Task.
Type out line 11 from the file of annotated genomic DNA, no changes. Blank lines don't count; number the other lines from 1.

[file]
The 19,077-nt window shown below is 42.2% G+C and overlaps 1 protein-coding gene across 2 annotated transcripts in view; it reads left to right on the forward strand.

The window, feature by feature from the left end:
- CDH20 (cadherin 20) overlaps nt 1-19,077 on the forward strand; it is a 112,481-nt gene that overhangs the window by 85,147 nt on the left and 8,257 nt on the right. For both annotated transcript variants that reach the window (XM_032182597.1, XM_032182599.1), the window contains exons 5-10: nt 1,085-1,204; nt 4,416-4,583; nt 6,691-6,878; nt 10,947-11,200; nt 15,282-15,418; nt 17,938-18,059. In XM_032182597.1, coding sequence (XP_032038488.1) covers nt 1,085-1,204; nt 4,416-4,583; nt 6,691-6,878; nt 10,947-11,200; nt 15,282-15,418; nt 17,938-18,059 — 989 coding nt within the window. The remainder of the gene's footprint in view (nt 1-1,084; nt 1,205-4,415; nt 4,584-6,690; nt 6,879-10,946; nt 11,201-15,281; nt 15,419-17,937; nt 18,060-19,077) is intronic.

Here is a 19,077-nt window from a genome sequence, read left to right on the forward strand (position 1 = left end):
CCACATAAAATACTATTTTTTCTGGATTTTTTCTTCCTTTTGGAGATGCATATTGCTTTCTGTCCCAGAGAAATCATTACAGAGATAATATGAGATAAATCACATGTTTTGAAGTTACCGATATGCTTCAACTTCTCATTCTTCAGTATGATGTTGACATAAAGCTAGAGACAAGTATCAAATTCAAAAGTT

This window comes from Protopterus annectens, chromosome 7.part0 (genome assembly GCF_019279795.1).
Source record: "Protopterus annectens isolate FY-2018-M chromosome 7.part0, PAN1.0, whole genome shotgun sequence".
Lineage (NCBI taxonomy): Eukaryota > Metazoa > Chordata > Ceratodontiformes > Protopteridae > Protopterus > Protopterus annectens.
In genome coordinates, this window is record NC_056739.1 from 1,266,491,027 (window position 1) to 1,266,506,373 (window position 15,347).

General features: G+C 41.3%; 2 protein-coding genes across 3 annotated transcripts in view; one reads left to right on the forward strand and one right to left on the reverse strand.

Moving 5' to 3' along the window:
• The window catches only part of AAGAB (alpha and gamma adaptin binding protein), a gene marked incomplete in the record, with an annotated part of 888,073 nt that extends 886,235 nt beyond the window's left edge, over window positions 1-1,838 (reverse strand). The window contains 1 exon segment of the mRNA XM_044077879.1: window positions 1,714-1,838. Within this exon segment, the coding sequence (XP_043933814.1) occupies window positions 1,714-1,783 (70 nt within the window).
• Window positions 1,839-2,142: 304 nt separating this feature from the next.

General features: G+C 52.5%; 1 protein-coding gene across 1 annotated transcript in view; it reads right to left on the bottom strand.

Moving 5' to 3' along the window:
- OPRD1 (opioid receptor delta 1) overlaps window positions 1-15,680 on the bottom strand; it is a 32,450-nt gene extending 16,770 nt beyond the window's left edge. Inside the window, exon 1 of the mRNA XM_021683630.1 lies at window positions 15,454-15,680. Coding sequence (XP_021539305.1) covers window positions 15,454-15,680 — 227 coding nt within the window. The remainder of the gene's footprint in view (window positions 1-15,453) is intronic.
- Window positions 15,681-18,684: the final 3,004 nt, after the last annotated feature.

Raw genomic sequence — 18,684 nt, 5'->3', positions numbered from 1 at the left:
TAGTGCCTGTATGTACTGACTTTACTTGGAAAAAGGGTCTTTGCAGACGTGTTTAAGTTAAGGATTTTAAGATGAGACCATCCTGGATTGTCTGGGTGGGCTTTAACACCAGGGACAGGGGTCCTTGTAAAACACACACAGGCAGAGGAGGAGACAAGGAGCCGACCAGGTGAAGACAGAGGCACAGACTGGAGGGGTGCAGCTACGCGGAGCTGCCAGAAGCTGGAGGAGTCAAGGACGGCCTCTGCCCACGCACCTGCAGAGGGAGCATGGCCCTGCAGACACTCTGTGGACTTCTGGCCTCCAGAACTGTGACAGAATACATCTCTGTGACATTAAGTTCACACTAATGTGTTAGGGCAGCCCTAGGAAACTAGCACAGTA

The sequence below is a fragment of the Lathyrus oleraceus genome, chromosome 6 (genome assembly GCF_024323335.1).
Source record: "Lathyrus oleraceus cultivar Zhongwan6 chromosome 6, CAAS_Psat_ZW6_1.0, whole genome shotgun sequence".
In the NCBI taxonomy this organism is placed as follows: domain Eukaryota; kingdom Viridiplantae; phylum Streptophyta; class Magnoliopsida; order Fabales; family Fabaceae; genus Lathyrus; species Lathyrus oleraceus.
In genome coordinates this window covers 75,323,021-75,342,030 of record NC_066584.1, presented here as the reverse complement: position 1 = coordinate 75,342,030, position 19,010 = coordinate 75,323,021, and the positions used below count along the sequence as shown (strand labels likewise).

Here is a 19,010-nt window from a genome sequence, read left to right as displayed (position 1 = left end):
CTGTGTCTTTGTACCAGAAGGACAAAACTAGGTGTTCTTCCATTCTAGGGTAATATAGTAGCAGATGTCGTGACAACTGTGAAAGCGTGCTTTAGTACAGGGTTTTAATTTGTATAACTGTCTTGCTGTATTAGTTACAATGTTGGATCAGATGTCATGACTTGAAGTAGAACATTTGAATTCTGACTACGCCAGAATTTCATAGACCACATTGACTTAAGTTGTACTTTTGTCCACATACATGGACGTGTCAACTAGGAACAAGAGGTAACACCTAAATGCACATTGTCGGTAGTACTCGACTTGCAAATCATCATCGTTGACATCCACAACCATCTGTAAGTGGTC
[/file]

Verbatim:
Moving 5' to 3' along the window: